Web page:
• Negative externalities are costs that people impose on others; positive externalities are benefits that people confer on others.
  • Externalities can be solved by bringing them into the market through an externality charge (for negative externalities) or an externality subsidy (for positive externalities).
  • Externalities are best dealt with by markets because they have better information about costs and benefits than any government can, and because markets provide incentives for people to act efficiently.
  • Government intervention in markets is often a blunt instrument that may overcompensate or undercompensate for the problem, or may create other problems of its own.
  • Economists often measure economic activity using GDP, which measures the total cost of production, but GDP does not measure all important aspects of human well-being and can be misleading.
  • Economics is about who gets what and why, and so is “the economy.”

100% True!


“We should aim to make ours a world where people feel free to do things they enjoy, even if others are mildly inconvenienced, but also one where we all refrain from harming other people if the effort involved to avoid harming them is small.”

“We're kidding ourselves if we think we can opt out of these decisions. Every policy the government adopts, and every individual choice you make, implies that a valuation has been made, even if no one has been honest enough to own up to it or even admit it to themselves.”

“There is much more to life than what gets measured in accounts. Even economists know that.”

FIVE The Inside Story


  • Markets work because they provide the right incentives and information for people to produce what consumers want.
  • Scarcity power, externalities, and inside information can destroy markets.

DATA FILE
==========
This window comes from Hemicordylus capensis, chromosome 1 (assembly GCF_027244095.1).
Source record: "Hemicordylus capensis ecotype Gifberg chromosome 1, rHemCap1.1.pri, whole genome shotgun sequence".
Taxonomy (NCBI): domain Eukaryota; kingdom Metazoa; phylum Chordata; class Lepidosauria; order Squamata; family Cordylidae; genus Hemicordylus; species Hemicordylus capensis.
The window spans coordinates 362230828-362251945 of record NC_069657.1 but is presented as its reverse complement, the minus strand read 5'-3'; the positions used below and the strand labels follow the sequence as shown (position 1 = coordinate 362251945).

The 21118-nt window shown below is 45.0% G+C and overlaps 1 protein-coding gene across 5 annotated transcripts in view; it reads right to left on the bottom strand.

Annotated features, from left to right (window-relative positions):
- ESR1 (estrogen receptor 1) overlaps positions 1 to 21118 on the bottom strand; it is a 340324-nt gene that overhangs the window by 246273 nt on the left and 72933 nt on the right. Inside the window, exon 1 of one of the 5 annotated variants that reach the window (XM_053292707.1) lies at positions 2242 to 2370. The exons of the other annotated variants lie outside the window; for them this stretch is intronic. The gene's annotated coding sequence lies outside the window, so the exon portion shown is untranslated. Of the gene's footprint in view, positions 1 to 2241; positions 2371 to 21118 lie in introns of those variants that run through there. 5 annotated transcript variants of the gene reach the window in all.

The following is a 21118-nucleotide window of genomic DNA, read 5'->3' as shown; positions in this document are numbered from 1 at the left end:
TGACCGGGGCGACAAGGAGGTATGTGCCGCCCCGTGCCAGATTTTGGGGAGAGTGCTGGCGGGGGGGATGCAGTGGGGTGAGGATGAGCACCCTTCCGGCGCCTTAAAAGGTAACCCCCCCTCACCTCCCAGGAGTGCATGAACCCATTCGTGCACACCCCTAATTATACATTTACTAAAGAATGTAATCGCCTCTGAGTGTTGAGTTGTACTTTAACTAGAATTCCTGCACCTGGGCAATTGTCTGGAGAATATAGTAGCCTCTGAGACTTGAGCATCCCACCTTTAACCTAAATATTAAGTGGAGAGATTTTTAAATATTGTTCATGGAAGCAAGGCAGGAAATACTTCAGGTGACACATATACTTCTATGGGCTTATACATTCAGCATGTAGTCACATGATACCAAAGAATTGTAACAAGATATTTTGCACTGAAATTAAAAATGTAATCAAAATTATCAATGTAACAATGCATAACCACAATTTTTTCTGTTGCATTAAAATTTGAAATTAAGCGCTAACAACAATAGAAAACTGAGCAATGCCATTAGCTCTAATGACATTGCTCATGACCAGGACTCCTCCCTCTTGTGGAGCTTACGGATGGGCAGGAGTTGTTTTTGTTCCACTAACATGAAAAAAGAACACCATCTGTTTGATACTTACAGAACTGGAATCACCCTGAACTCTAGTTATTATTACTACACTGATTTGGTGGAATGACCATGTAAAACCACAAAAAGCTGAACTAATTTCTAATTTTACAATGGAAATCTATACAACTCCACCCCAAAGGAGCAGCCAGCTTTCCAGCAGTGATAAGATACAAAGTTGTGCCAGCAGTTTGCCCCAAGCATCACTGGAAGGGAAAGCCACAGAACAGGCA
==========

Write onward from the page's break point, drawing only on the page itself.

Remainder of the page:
• Scarcity power occurs when one or a few people control a resource that many people need, and use that power to raise its price.
  • Externalities occur when one person’s actions have an impact on someone else's well-being.
  • Inside information destroys insurance markets because it allows low-risk people to leave the market, leaving only high-risk people behind, which raises the cost of insurance for those who remain.
  • Singapore’s health-care system fixes the problem of inside information by providing catastrophe insurance to pay for expensive procedures and a medical savings account for each citizen to pay for routine expenses.
  • Singapore’s system is more effective than the British system because it provides more choice and more responsibility to patients; and more effective than the American system because it avoids the bureaucracy and expense of private insurers.


“(Screening, the theory of which won enfant terrible Joe Stiglitz a share of the Nobel Prize in 2001, is the art of finding out hidden information by forcing people to act, rather than simply murmur sweet nothings.)”

“It is not polite to say so, but it is obvious that paying people to be unemployed encourages unemployment. Yet, if a government scrapped unemployment benefit, there would still be jobless people, and supporting the jobless is something that every civilised society should do. The truth is that we have a trade-off: it is bad to encourage unemployment but good to support those without incomes.”

SIX Rational Insanity


  • The stock market is not a lottery.
  • It's not about getting there first.
  • It's about being the best.
  • Long-term profitability for a company comes from having some capability that others cannot match.
  • A powerful brand in a conservative market, control of a standard like Microsoft's, or simple superior expertise, like General Electric's are examples of capabilities that can lead to long-term profitability.
  • eBay has such a capability, drawn from its locked-in base of loyal buyers and sellers.
  • Very few other Internet companies do, and if you looked inside Graham Bailey's story thoughtfully you would have found it very unconvincing in 1998.

SEVEN The Men Who Knew the Value of Nothing


  • The wealth of a country is determined by its institutions, and the institutions are determined by the incentives they create.
  • Corruption is caused by the perverse incentives that powerful people have to exploit the system for their own gain.
  • Development projects often fail because the people who commission them do not care whether they succeed or not, and the people who carry them out are not held accountable for their performance.
  • The best way to encourage development is to align the interests of individuals with those of the country as a whole.


“Someone who knows the price of everything and the value of nothing. Oscar Wilde’s definition of a cynic, now commonly applied to economists Imagine”